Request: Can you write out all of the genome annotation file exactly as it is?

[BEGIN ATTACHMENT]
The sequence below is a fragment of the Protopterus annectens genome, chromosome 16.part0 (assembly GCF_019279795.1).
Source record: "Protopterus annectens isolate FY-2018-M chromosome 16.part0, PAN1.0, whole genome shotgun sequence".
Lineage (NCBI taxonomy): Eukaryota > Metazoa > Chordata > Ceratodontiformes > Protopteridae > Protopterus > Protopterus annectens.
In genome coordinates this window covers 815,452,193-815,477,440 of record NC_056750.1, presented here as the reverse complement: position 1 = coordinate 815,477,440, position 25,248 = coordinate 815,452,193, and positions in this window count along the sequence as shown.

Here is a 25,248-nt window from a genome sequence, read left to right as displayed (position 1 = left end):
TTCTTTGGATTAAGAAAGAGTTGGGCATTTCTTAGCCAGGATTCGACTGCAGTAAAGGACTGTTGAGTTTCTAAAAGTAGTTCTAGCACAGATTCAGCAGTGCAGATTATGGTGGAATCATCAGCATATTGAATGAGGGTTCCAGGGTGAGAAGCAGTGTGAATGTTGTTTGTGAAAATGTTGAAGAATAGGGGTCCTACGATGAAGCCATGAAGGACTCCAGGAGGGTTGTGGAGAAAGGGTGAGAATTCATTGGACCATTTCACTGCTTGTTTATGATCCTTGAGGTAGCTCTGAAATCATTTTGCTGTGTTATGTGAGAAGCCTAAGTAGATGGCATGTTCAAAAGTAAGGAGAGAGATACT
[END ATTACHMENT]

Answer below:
The sequence below is a fragment of the Protopterus annectens genome, chromosome 16.part0 (assembly GCF_019279795.1).
Source record: "Protopterus annectens isolate FY-2018-M chromosome 16.part0, PAN1.0, whole genome shotgun sequence".
Lineage (NCBI taxonomy): Eukaryota > Metazoa > Chordata > Ceratodontiformes > Protopteridae > Protopterus > Protopterus annectens.
In genome coordinates this window covers 815,452,193-815,477,440 of record NC_056750.1, presented here as the reverse complement: position 1 = coordinate 815,477,440, position 25,248 = coordinate 815,452,193, and positions in this window count along the sequence as shown.

Here is a 25,248-nt window from a genome sequence, read left to right as displayed (position 1 = left end):
TTCTTTGGATTAAGAAAGAGTTGGGCATTTCTTAGCCAGGATTCGACTGCAGTAAAGGACTGTTGAGTTTCTAAAAGTAGTTCTAGCACAGATTCAGCAGTGCAGATTATGGTGGAATCATCAGCATATTGAATGAGGGTTCCAGGGTGAGAAGCAGTGTGAATGTTGTTTGTGAAAATGTTGAAGAATAGGGGTCCTACGATGAAGCCATGAAGGACTCCAGGAGGGTTGTGGAGAAAGGGTGAGAATTCATTGGACCATTTCACTGCTTGTTTATGATCCTTGAGGTAGCTCTGAAATCATTTTGCTGTGTTATGTGAGAAGCCTAAGTAGATGGCATGTTCAAAAGTAAGGAGAGAGATACT